Sunday night, December 12
“What light is that?”
The strident voice sliced through my breast and made me jump.
“A garden light. A solar garden light.”
After a moment of careless examination my only light is tossed back. I catch it and, for a heart stopping second, juggle the pale insipid thing.
“Only one. It’s disconnected.”
Torch beams slide across my walls, heavy boots stride by me, crow bars rip into wood, the air conditioner unit tumbles through the shadows and bounces on the floor.
“Disconnected,” I say and then recite, “no stove, no jug, no toaster,”
“Good, very good.”
“All clear,” a minion yells.
“Good Gaia Day, miss,” the squad leader bids me before stomping away.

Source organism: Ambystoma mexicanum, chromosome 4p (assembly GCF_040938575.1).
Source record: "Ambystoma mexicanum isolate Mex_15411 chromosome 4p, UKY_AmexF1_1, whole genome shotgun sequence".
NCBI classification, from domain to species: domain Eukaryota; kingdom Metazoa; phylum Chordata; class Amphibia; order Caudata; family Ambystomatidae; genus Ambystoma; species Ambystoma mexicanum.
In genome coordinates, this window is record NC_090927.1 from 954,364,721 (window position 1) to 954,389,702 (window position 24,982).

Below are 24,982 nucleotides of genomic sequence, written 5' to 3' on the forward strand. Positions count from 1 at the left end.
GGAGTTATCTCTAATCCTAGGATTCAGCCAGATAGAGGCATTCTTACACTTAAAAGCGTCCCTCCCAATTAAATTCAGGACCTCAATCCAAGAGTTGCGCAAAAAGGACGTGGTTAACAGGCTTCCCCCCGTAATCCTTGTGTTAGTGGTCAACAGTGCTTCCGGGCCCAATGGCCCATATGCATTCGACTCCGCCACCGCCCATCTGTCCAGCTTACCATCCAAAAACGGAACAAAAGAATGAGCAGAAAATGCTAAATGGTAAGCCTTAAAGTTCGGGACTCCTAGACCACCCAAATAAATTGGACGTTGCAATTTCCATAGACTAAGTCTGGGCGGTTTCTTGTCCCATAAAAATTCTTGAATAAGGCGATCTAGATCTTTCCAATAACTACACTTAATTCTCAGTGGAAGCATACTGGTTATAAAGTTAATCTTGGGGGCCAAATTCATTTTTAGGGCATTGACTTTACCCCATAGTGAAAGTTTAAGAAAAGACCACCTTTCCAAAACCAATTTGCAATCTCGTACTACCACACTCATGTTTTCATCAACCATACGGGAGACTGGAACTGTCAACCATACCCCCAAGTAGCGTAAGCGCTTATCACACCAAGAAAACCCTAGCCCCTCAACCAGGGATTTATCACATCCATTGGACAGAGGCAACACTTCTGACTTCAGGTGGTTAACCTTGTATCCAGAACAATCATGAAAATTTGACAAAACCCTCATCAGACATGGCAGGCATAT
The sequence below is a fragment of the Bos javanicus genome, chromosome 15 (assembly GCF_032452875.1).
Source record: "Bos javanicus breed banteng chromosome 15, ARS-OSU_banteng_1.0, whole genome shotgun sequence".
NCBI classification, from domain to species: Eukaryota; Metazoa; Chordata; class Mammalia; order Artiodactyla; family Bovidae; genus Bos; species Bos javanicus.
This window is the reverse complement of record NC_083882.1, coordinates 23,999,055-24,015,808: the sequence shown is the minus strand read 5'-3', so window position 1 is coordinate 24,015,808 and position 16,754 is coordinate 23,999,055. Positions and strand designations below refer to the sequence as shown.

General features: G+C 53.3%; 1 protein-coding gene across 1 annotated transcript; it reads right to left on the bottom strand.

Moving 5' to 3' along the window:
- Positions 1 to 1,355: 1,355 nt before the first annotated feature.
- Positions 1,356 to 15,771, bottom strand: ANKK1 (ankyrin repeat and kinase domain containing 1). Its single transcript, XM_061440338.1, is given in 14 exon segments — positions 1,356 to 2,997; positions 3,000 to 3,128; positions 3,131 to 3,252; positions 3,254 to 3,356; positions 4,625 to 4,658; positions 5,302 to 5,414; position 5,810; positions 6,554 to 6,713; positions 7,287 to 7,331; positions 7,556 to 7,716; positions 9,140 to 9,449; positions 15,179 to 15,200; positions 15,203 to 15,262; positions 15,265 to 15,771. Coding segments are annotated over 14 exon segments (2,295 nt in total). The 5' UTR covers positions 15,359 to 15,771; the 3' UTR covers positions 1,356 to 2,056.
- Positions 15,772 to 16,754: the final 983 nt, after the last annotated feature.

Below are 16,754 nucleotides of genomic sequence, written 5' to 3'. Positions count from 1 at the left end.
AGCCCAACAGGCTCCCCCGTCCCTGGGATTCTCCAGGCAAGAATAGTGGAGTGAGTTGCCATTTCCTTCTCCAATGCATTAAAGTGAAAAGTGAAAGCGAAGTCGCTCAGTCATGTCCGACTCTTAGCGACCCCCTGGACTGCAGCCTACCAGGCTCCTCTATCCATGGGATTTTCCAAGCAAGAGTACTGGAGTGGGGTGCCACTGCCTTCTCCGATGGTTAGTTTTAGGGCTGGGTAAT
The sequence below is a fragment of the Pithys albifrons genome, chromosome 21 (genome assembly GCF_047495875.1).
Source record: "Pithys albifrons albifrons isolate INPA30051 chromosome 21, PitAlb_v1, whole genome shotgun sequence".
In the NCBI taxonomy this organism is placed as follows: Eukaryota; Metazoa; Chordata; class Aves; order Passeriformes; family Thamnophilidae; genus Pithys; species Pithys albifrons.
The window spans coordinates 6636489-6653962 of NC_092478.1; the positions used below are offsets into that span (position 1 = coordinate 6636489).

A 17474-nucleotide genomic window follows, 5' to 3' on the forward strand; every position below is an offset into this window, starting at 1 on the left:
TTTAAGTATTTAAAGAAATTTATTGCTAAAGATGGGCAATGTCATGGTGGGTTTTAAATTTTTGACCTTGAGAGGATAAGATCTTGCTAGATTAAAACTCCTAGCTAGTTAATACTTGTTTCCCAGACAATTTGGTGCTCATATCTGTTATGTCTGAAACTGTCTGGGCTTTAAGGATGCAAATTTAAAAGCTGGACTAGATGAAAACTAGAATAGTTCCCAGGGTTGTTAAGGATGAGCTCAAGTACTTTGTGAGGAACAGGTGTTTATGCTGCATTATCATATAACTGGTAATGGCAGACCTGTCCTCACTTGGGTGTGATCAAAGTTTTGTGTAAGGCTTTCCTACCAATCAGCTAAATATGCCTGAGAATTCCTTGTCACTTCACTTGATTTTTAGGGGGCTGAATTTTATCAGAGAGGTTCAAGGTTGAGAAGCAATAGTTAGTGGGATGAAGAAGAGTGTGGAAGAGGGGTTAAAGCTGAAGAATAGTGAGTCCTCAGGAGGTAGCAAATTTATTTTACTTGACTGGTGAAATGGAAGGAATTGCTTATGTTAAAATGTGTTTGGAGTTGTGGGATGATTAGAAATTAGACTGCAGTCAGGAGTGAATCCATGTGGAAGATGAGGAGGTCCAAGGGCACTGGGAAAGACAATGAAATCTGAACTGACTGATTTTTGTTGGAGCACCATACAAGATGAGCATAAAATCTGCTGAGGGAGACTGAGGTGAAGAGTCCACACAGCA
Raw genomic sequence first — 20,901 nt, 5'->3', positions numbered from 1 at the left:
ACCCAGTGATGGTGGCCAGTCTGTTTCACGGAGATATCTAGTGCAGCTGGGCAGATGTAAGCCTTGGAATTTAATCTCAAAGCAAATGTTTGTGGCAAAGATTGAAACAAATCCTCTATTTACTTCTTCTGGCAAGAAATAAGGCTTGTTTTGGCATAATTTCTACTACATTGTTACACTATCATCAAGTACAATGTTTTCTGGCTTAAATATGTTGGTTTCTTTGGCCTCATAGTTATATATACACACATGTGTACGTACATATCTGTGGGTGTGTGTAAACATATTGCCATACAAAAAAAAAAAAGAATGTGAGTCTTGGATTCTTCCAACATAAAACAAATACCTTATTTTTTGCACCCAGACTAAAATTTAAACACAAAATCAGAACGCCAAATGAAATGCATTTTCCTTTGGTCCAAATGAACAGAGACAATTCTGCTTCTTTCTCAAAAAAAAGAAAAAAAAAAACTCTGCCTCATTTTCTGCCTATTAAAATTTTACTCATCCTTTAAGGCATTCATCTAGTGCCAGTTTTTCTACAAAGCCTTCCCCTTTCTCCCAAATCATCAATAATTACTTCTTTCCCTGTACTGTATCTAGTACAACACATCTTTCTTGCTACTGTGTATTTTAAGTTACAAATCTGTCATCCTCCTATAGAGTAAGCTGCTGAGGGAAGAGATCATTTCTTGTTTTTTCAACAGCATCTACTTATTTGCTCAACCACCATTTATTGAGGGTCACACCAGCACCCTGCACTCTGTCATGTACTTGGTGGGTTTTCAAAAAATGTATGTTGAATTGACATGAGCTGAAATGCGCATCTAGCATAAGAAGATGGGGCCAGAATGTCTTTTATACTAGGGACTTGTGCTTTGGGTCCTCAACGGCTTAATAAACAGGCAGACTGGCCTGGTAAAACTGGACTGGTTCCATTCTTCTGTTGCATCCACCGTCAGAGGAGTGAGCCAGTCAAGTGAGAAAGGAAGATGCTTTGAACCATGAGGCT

Other green shirts, illuminated by my solar garden light, pick up the dislodged unit and carry it out. They shoulder me aside. I bite my lip and watch them go.
Outside they toss the unit onto the recycling pile where it joins my TV set. In the hour since the Earth First Brigade had descended on our neighborhood the heap has grown to quite a height. Other green shirts, shining eerily in the dazzling light of their torches, raise their axes and lay into the dumb metal boxes as if they were killing a rabid dog, quickly reducing the sleek fashionable curves into tangled metal and plastic.
Gaia Day, Gee Day, has come to the street where I live.
Monday, December 13
The first day of the working week and the world has returned to the twenty first century. The power is back on. There is talk about extending the nationwide brownouts to two days, making it a Gaia Weekend rather than a single day. It would, the Climate Minister had opined on the radio this morning, cut carbon emissions from the nation’s coal fired power stations by twenty eight percent.
I go to work.
“What’s up?” Moira asked me at the coffee machine.